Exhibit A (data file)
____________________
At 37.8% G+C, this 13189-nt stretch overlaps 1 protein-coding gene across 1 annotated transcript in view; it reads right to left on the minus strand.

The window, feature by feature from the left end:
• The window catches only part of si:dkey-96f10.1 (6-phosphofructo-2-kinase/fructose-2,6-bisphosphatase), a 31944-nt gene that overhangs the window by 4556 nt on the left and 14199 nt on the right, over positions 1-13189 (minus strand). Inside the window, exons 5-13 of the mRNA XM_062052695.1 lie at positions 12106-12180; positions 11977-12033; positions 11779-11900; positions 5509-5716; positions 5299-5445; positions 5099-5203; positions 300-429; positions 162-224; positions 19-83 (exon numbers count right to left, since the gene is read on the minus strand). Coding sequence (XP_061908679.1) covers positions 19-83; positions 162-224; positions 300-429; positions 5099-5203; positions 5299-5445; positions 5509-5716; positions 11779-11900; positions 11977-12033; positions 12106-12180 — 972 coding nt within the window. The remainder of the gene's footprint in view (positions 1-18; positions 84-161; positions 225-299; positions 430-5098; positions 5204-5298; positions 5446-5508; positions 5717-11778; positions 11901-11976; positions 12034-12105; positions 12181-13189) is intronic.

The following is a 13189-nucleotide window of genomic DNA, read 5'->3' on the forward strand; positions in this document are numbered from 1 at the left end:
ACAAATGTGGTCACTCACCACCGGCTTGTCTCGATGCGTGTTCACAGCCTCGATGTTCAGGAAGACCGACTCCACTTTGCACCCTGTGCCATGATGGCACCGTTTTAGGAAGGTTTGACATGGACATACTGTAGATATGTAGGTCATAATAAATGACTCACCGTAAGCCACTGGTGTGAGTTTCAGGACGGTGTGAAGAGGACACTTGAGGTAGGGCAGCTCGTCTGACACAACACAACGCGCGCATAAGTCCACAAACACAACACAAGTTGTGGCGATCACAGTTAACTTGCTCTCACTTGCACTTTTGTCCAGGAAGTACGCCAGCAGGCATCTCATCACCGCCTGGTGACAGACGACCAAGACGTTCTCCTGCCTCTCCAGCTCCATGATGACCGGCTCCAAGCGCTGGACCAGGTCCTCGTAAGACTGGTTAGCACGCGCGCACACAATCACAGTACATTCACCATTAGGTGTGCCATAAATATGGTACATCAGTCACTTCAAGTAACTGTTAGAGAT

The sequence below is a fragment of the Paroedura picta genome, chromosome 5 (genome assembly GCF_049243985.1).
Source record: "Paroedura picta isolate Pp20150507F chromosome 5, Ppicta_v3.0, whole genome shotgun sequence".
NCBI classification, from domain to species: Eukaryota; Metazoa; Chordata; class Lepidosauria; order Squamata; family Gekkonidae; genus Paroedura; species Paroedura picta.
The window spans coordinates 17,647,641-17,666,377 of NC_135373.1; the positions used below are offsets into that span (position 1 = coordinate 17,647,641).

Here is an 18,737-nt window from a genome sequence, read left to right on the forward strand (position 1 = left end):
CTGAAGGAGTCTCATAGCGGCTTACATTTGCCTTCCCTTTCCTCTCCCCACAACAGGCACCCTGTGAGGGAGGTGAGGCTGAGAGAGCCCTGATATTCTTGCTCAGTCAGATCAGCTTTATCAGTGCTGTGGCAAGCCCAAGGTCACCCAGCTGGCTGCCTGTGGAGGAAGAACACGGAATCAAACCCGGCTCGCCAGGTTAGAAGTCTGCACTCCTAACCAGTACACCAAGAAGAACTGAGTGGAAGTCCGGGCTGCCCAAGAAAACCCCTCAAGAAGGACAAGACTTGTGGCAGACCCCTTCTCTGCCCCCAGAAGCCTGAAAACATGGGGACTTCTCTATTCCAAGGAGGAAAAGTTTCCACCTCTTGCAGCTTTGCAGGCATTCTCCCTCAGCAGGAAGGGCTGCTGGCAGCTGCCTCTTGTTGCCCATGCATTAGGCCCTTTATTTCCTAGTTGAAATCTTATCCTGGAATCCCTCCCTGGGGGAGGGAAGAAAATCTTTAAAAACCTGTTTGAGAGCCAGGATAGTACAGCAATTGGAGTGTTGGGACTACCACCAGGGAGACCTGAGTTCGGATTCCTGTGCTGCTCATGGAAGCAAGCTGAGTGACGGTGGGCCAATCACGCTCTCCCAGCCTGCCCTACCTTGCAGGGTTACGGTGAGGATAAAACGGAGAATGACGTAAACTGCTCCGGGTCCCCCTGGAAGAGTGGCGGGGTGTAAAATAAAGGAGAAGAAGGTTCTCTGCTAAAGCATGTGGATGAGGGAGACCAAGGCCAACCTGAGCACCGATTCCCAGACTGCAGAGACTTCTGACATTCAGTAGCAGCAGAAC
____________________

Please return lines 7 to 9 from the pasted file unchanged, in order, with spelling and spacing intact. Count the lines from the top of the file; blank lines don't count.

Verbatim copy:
Source record: "Paroedura picta isolate Pp20150507F chromosome 5, Ppicta_v3.0, whole genome shotgun sequence".
NCBI classification, from domain to species: Eukaryota; Metazoa; Chordata; class Lepidosauria; order Squamata; family Gekkonidae; genus Paroedura; species Paroedura picta.
The window spans coordinates 17,647,641-17,666,377 of NC_135373.1; the positions used below are offsets into that span (position 1 = coordinate 17,647,641).